2020 is one of the most disruptive years in the history of the Swiss watch industry. Over two-thirds (67%) of watch industry executives surveyed in the Deloitte Swiss Watch Industry Study 2020 predict a gloomy outlook for the Swiss economy in general, with 85% forecasting a grim outlook for the industry specifically which shows the seriousness of the current situation and the monumental challenge for the industry.
The watchmaking industry is dealing with more than just the current pandemic. In 2019, the protests in Hong Kong had a noticeable impact on sales figures month after month. According to the majority (54%) of executives surveyed by Deloitte, external factors such as political uncertainty from the likes of Brexit, the US-China trade war the elections in the US, is having a negative impact on the Swiss watch industry.
“The decline in exports has affected entry-level quartz watches even more acutely, a segment suffering since 2012. The collapse of global tourism due to travel restrictions, a drop in domestic demands due to the lockdown and cautious spending habits are having a direct impact on the industry. Production halts in China exposed gaps in some of the producers’ supply chain and inventories, perhaps leading to a rethink of regionalising production back to Switzerland,” explained the Deloitte Swiss Watch Industry Study.
In-store experiences remain an essential part of the customer journey
Bricks and mortar stores will remain the most important sales channels in the coming years despite the pandemic. Over 70% of Swiss watch executives believe that offline channels will continue to dominate digital ones across all price brackets. Over 60% of brands surveyed are prioritising the development and strengthening of their omnichannel strategy. The in-store experience is an essential part of the customer journey, which is why executives are looking to implement experiential brand experiences, mobile-driven workforce and mobile apps to enhance their in-store customer experience. Technologies like augmented reality or virtual reality are not prioritised at the moment.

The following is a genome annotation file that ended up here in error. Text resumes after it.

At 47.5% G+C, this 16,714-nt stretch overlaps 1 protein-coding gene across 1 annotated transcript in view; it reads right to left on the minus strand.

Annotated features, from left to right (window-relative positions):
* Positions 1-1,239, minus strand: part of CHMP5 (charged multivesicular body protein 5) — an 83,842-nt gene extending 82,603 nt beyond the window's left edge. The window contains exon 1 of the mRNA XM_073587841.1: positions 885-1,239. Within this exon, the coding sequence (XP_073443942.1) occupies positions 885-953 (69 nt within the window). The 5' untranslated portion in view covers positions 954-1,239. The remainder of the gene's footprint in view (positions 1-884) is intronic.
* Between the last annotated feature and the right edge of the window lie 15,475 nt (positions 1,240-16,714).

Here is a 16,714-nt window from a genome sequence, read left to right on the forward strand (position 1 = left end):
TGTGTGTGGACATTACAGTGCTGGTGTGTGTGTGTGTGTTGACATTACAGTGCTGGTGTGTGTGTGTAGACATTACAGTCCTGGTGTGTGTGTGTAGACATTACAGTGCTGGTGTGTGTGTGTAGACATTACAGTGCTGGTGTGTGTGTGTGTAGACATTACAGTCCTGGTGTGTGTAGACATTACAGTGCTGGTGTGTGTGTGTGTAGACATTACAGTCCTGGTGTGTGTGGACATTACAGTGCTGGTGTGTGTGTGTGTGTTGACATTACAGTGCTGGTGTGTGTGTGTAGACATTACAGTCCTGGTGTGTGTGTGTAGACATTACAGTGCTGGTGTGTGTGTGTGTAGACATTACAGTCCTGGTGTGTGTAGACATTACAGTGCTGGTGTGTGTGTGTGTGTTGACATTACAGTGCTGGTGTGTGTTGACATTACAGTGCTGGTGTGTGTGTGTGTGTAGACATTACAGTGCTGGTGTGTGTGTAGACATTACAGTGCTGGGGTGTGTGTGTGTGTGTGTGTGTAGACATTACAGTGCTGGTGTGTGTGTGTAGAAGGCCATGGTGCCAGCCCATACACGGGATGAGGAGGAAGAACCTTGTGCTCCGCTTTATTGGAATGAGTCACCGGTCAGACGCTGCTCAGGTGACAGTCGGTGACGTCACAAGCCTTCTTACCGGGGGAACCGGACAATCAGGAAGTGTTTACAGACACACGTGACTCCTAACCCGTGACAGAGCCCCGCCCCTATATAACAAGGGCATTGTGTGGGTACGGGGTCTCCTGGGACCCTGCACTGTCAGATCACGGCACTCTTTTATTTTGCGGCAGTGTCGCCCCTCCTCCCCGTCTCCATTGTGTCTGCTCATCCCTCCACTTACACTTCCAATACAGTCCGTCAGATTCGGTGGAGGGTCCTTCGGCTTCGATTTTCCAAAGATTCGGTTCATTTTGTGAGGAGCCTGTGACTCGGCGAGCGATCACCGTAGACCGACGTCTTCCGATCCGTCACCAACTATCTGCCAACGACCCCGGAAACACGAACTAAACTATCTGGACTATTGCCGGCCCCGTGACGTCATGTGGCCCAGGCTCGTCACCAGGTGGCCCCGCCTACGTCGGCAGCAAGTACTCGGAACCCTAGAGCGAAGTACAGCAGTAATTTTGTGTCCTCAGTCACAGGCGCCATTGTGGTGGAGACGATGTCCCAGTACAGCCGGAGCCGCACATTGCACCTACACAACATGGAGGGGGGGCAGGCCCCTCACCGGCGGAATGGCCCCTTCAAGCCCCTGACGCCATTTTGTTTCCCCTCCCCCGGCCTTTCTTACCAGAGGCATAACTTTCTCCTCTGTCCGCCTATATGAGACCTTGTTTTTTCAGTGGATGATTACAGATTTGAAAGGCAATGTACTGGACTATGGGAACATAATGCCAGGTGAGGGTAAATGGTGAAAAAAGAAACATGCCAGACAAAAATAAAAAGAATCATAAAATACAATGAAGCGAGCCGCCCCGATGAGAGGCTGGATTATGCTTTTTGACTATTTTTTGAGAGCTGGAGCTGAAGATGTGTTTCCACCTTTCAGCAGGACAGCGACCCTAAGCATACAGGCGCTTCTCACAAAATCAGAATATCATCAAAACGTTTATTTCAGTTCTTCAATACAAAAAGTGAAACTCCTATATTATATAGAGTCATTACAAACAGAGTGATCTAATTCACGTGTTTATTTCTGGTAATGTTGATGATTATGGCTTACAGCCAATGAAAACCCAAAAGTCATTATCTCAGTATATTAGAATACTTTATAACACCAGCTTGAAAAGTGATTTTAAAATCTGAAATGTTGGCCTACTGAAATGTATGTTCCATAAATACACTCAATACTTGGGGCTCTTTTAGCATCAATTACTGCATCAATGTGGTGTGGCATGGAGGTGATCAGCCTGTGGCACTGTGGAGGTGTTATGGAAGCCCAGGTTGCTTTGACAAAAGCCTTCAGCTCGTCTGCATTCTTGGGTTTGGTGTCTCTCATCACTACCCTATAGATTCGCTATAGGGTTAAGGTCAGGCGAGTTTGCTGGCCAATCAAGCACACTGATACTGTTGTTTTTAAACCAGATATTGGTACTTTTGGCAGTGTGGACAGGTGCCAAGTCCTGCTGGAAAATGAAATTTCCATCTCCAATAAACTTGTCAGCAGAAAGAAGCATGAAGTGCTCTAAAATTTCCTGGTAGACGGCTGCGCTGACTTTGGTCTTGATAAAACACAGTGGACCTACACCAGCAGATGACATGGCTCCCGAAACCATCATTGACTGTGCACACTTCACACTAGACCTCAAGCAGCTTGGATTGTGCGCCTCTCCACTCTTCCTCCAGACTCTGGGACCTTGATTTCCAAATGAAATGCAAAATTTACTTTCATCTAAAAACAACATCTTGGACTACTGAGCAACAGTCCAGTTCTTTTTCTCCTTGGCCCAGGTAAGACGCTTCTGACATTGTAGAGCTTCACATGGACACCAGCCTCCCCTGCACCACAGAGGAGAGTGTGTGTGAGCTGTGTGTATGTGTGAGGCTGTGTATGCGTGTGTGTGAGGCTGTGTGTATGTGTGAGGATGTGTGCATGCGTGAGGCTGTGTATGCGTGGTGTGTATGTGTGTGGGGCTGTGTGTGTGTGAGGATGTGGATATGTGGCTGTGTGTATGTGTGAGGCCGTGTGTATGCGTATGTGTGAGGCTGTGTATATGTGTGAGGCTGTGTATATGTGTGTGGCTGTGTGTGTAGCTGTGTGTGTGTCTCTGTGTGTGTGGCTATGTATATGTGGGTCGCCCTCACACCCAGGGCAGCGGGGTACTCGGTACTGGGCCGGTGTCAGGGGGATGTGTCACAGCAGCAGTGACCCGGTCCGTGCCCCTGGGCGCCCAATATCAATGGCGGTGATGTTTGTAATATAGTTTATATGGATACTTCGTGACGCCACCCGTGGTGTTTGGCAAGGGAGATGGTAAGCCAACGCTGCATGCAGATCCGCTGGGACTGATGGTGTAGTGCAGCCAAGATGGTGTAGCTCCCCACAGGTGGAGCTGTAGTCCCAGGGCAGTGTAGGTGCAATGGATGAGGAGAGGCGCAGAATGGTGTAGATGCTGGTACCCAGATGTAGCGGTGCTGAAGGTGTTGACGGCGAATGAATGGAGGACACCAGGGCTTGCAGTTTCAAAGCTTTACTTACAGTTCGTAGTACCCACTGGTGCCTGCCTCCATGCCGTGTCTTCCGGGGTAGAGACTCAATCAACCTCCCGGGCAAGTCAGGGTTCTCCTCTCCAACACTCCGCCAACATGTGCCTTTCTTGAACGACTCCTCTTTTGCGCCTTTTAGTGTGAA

When it comes to which marketing channels influence consumers’ decisions to buy a watch, print ads are still most influential in Switzerland and Germany, while in France, China and the UK, in-store events have the greatest impact. Social media and influencers are most effective in Hong Kong, UAE and Singapore. Radio and TV are still quite important in many countries, showing the importance of getting the marketing channel mix right.
Swiss watch brands have underestimated the popularity of smartwatches
Over 60% of watch executives admitted that the industry missed the boat when it came to smartwatches, with 34% seeing smartwatches as a threat, up from 14% in 2017. However, 60% of consumers surveyed would wear either a traditional watch or both a traditional and smartwatch, a positive sign for the industry that consumers are not completely digitalised when it comes to their timepieces.
One-fifth of consumers are likely to buy a pre-owned luxury watch in the next year, a share likely to increase given that the transition to digital channels and e-commerce are giving a wider market of potential buyers the ability to purchase a pre-owned watch.
China is mentioned most often as the next big growth market for the Swiss watch industry in general, followed by the US and other densely populated Asian countries like Indonesia, India and Vietnam. Over the next 12 months, 77% of respondents are expecting growth in China, and over one-third expect growth in the Middle East; however a decline is expected in both Europe and Hong Kong. The more expensive the watch, the better the outlook as we have seen high-end mechanical watches drive the summer recovery in China, and this upward trend should continue.
The Swiss watch industry recognises the increasing importance of sustainability and ethics across its entire value chain. Almost 90% of the executives surveyed believe that sustainability is an important topic for the Swiss watch industry. However, only half actively communicate their initiatives and less than one-third publish a sustainability report.